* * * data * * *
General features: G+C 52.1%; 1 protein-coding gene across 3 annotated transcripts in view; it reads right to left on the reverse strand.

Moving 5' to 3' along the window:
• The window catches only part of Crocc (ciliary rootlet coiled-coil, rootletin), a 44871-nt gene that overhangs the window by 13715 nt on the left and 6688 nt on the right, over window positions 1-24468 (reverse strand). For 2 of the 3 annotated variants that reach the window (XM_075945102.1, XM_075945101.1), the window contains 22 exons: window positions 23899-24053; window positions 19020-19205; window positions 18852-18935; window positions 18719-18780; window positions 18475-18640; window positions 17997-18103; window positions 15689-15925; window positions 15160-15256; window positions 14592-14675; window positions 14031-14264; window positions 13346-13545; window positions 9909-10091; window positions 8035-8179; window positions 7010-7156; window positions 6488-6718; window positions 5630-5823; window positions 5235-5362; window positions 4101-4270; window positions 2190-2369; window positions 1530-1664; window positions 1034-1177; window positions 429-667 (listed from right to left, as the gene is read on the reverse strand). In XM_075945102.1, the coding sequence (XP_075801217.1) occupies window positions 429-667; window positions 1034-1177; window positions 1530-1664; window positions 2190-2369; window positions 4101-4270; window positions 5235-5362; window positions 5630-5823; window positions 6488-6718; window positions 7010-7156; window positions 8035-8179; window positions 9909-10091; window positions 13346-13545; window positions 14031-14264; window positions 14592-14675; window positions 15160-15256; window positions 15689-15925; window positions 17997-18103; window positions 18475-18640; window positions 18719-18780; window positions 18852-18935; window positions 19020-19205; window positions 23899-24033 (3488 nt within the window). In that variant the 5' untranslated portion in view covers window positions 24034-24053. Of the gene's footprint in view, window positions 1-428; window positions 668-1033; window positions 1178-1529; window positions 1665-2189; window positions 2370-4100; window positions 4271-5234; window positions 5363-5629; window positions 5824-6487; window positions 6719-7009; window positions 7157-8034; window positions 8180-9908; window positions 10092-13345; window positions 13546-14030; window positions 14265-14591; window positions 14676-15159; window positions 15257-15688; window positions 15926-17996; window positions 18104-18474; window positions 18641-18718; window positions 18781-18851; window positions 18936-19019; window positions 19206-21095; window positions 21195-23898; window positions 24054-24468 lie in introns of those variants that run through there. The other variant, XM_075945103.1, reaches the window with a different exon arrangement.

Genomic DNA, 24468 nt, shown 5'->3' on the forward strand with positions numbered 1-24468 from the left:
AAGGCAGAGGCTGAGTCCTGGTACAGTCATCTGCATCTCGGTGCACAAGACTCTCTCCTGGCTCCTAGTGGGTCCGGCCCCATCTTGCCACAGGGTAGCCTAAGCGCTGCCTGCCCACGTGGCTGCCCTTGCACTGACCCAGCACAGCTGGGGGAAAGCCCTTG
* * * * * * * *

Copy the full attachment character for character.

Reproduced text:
General features: G+C 52.1%; 1 protein-coding gene across 3 annotated transcripts in view; it reads right to left on the reverse strand.

Moving 5' to 3' along the window:
• The window catches only part of Crocc (ciliary rootlet coiled-coil, rootletin), a 44871-nt gene that overhangs the window by 13715 nt on the left and 6688 nt on the right, over window positions 1-24468 (reverse strand). For 2 of the 3 annotated variants that reach the window (XM_075945102.1, XM_075945101.1), the window contains 22 exons: window positions 23899-24053; window positions 19020-19205; window positions 18852-18935; window positions 18719-18780; window positions 18475-18640; window positions 17997-18103; window positions 15689-15925; window positions 15160-15256; window positions 14592-14675; window positions 14031-14264; window positions 13346-13545; window positions 9909-10091; window positions 8035-8179; window positions 7010-7156; window positions 6488-6718; window positions 5630-5823; window positions 5235-5362; window positions 4101-4270; window positions 2190-2369; window positions 1530-1664; window positions 1034-1177; window positions 429-667 (listed from right to left, as the gene is read on the reverse strand). In XM_075945102.1, the coding sequence (XP_075801217.1) occupies window positions 429-667; window positions 1034-1177; window positions 1530-1664; window positions 2190-2369; window positions 4101-4270; window positions 5235-5362; window positions 5630-5823; window positions 6488-6718; window positions 7010-7156; window positions 8035-8179; window positions 9909-10091; window positions 13346-13545; window positions 14031-14264; window positions 14592-14675; window positions 15160-15256; window positions 15689-15925; window positions 17997-18103; window positions 18475-18640; window positions 18719-18780; window positions 18852-18935; window positions 19020-19205; window positions 23899-24033 (3488 nt within the window). In that variant the 5' untranslated portion in view covers window positions 24034-24053. Of the gene's footprint in view, window positions 1-428; window positions 668-1033; window positions 1178-1529; window positions 1665-2189; window positions 2370-4100; window positions 4271-5234; window positions 5363-5629; window positions 5824-6487; window positions 6719-7009; window positions 7157-8034; window positions 8180-9908; window positions 10092-13345; window positions 13546-14030; window positions 14265-14591; window positions 14676-15159; window positions 15257-15688; window positions 15926-17996; window positions 18104-18474; window positions 18641-18718; window positions 18781-18851; window positions 18936-19019; window positions 19206-21095; window positions 21195-23898; window positions 24054-24468 lie in introns of those variants that run through there. The other variant, XM_075945103.1, reaches the window with a different exon arrangement.

Genomic DNA, 24468 nt, shown 5'->3' on the forward strand with positions numbered 1-24468 from the left:
AAGGCAGAGGCTGAGTCCTGGTACAGTCATCTGCATCTCGGTGCACAAGACTCTCTCCTGGCTCCTAGTGGGTCCGGCCCCATCTTGCCACAGGGTAGCCTAAGCGCTGCCTGCCCACGTGGCTGCCCTTGCACTGACCCAGCACAGCTGGGGGAAAGCCCTTG